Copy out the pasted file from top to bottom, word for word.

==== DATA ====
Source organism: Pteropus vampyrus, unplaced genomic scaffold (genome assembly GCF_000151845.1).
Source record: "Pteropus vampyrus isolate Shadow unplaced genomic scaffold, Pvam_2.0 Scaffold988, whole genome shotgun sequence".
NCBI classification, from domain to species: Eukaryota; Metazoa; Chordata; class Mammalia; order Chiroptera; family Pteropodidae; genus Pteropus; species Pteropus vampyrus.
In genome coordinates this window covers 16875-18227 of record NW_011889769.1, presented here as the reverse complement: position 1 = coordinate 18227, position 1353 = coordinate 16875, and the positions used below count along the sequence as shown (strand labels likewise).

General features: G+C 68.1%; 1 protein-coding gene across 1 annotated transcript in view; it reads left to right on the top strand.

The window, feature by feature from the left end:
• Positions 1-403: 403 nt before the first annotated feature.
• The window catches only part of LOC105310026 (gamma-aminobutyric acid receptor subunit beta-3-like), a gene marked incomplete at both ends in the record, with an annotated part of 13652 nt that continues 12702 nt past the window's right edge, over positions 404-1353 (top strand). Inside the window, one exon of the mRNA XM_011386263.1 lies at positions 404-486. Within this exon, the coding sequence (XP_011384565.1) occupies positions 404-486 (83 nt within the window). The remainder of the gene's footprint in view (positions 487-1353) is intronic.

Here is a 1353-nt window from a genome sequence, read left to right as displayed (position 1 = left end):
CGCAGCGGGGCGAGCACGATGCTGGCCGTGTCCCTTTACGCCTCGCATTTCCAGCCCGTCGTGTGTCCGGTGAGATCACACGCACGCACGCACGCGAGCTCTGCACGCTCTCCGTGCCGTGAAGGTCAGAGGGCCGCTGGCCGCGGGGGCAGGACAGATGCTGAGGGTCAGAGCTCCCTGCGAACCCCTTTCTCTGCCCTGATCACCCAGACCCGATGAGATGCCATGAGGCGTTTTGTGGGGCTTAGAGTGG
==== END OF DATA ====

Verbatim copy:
Source organism: Pteropus vampyrus, unplaced genomic scaffold (genome assembly GCF_000151845.1).
Source record: "Pteropus vampyrus isolate Shadow unplaced genomic scaffold, Pvam_2.0 Scaffold988, whole genome shotgun sequence".
NCBI classification, from domain to species: Eukaryota; Metazoa; Chordata; class Mammalia; order Chiroptera; family Pteropodidae; genus Pteropus; species Pteropus vampyrus.
In genome coordinates this window covers 16875-18227 of record NW_011889769.1, presented here as the reverse complement: position 1 = coordinate 18227, position 1353 = coordinate 16875, and the positions used below count along the sequence as shown (strand labels likewise).

General features: G+C 68.1%; 1 protein-coding gene across 1 annotated transcript in view; it reads left to right on the top strand.

The window, feature by feature from the left end:
• Positions 1-403: 403 nt before the first annotated feature.
• The window catches only part of LOC105310026 (gamma-aminobutyric acid receptor subunit beta-3-like), a gene marked incomplete at both ends in the record, with an annotated part of 13652 nt that continues 12702 nt past the window's right edge, over positions 404-1353 (top strand). Inside the window, one exon of the mRNA XM_011386263.1 lies at positions 404-486. Within this exon, the coding sequence (XP_011384565.1) occupies positions 404-486 (83 nt within the window). The remainder of the gene's footprint in view (positions 487-1353) is intronic.

Here is a 1353-nt window from a genome sequence, read left to right as displayed (position 1 = left end):
CGCAGCGGGGCGAGCACGATGCTGGCCGTGTCCCTTTACGCCTCGCATTTCCAGCCCGTCGTGTGTCCGGTGAGATCACACGCACGCACGCACGCGAGCTCTGCACGCTCTCCGTGCCGTGAAGGTCAGAGGGCCGCTGGCCGCGGGGGCAGGACAGATGCTGAGGGTCAGAGCTCCCTGCGAACCCCTTTCTCTGCCCTGATCACCCAGACCCGATGAGATGCCATGAGGCGTTTTGTGGGGCTTAGAGTGG